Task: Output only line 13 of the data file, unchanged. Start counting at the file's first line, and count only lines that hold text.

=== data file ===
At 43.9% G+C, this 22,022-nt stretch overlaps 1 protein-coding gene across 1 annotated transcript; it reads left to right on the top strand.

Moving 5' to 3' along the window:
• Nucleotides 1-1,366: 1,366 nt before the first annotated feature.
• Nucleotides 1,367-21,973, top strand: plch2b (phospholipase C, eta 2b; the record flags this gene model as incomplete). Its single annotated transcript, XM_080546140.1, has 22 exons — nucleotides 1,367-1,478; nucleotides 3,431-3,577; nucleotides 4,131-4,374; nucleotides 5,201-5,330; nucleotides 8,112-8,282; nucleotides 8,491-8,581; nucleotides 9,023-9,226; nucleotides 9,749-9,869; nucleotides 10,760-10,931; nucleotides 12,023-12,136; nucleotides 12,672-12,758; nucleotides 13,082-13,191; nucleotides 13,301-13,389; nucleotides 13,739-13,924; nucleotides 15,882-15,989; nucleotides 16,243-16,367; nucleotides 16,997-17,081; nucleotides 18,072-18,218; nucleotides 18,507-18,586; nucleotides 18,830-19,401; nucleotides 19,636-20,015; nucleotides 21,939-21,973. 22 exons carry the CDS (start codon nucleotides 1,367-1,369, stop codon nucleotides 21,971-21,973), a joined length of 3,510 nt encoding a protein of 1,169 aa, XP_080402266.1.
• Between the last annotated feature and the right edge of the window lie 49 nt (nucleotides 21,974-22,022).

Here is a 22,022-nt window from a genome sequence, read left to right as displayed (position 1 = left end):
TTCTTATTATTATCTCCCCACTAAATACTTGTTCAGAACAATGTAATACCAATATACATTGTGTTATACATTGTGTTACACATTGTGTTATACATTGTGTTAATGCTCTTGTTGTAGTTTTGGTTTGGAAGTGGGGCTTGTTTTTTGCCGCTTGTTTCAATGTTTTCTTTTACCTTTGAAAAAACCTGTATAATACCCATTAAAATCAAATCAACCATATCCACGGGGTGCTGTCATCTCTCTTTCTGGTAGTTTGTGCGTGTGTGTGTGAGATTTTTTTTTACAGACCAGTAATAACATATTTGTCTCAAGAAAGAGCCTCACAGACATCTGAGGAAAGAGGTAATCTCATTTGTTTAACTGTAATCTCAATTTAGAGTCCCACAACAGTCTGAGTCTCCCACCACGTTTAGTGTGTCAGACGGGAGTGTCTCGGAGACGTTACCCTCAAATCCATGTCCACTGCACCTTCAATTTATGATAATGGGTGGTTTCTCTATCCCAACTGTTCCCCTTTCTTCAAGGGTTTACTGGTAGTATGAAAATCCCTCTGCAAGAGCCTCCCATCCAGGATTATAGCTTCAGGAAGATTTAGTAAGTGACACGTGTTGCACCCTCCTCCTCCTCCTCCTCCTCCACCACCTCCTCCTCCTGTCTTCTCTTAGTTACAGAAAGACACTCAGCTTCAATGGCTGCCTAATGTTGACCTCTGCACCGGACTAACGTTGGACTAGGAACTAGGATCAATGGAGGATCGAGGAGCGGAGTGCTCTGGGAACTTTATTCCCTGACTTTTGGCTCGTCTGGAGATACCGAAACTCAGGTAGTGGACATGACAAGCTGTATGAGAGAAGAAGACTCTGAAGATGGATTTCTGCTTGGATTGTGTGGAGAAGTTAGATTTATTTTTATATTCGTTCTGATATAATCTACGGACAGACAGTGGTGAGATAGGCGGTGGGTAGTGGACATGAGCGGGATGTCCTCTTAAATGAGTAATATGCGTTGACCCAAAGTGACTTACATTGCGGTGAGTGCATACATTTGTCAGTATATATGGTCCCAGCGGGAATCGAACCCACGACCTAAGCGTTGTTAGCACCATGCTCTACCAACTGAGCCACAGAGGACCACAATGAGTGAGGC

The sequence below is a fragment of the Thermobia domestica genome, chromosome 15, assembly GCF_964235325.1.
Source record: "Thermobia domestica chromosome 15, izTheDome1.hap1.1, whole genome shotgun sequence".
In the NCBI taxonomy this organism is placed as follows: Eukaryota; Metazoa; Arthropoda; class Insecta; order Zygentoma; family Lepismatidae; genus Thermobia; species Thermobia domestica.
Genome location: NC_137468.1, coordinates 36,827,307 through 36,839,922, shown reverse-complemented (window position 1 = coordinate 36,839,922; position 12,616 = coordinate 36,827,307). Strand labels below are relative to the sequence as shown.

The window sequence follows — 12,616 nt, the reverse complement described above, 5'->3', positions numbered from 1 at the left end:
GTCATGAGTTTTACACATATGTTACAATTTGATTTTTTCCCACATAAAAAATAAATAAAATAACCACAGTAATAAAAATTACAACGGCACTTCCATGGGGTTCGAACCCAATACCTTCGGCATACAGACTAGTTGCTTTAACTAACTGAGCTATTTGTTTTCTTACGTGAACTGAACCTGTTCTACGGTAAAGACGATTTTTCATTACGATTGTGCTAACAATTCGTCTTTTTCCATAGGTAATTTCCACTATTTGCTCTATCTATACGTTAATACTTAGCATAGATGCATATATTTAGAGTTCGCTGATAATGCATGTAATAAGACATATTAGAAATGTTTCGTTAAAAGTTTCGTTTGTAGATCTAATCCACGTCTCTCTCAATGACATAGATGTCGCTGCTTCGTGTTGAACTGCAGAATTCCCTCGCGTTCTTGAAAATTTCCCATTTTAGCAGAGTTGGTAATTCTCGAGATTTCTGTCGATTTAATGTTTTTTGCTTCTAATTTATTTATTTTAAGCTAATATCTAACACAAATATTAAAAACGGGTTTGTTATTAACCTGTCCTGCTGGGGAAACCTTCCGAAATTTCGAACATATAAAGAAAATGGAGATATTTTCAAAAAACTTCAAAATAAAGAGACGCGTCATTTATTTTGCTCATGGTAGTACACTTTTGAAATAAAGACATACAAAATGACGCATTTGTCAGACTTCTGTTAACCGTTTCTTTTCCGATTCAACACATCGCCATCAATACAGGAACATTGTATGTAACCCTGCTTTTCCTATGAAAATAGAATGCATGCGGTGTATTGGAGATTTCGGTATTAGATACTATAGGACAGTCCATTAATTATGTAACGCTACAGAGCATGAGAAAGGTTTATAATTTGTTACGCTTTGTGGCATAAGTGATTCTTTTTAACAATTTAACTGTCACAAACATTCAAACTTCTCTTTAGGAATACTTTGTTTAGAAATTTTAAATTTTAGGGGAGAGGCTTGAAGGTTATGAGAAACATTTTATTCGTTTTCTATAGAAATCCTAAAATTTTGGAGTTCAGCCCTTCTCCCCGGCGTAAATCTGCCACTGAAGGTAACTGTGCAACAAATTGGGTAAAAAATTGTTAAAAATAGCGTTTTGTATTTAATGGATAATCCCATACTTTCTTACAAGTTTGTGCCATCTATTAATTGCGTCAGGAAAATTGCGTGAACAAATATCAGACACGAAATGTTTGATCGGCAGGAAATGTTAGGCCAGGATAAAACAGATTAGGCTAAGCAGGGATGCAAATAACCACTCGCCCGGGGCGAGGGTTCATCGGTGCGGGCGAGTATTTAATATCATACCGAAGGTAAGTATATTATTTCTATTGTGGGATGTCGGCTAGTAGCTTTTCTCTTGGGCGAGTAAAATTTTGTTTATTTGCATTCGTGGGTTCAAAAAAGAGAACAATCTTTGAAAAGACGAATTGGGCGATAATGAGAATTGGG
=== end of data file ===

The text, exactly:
GTCATGAGTTTTACACATATGTTACAATTTGATTTTTTCCCACATAAAAAATAAATAAAATAACCACAGTAATAAAAATTACAACGGCACTTCCATGGGGTTCGAACCCAATACCTTCGGCATACAGACTAGTTGCTTTAACTAACTGAGCTATTTGTTTTCTTACGTGAACTGAACCTGTTCTACGGTAAAGACGATTTTTCATTACGATTGTGCTAACAATTCGTCTTTTTCCATAGGTAATTTCCACTATTTGCTCTATCTATACGTTAATACTTAGCATAGATGCATATATTTAGAGTTCGCTGATAATGCATGTAATAAGACATATTAGAAATGTTTCGTTAAAAGTTTCGTTTGTAGATCTAATCCACGTCTCTCTCAATGACATAGATGTCGCTGCTTCGTGTTGAACTGCAGAATTCCCTCGCGTTCTTGAAAATTTCCCATTTTAGCAGAGTTGGTAATTCTCGAGATTTCTGTCGATTTAATGTTTTTTGCTTCTAATTTATTTATTTTAAGCTAATATCTAACACAAATATTAAAAACGGGTTTGTTATTAACCTGTCCTGCTGGGGAAACCTTCCGAAATTTCGAACATATAAAGAAAATGGAGATATTTTCAAAAAACTTCAAAATAAAGAGACGCGTCATTTATTTTGCTCATGGTAGTACACTTTTGAAATAAAGACATACAAAATGACGCATTTGTCAGACTTCTGTTAACCGTTTCTTTTCCGATTCAACACATCGCCATCAATACAGGAACATTGTATGTAACCCTGCTTTTCCTATGAAAATAGAATGCATGCGGTGTATTGGAGATTTCGGTATTAGATACTATAGGACAGTCCATTAATTATGTAACGCTACAGAGCATGAGAAAGGTTTATAATTTGTTACGCTTTGTGGCATAAGTGATTCTTTTTAACAATTTAACTGTCACAAACATTCAAACTTCTCTTTAGGAATACTTTGTTTAGAAATTTTAAATTTTAGGGGAGAGGCTTGAAGGTTATGAGAAACATTTTATTCGTTTTCTATAGAAATCCTAAAATTTTGGAGTTCAGCCCTTCTCCCCGGCGTAAATCTGCCACTGAAGGTAACTGTGCAACAAATTGGGTAAAAAATTGTTAAAAATAGCGTTTTGTATTTAATGGATAATCCCATACTTTCTTACAAGTTTGTGCCATCTATTAATTGCGTCAGGAAAATTGCGTGAACAAATATCAGACACGAAATGTTTGATCGGCAGGAAATGTTAGGCCAGGATAAAACAGATTAGGCTAAGCAGGGATGCAAATAACCACTCGCCCGGGGCGAGGGTTCATCGGTGCGGGCGAGTATTTAATATCATACCGAAGGTAAGTATATTATTTCTATTGTGGGATGTCGGCTAGTAGCTTTTCTCTTGGGCGAGTAAAATTTTGTTTATTTGCATTCGTGGGTTCAAAAAAGAGAACAATCTTTGAAAAGACGAATTGGGCGATAATGAGAATTGGG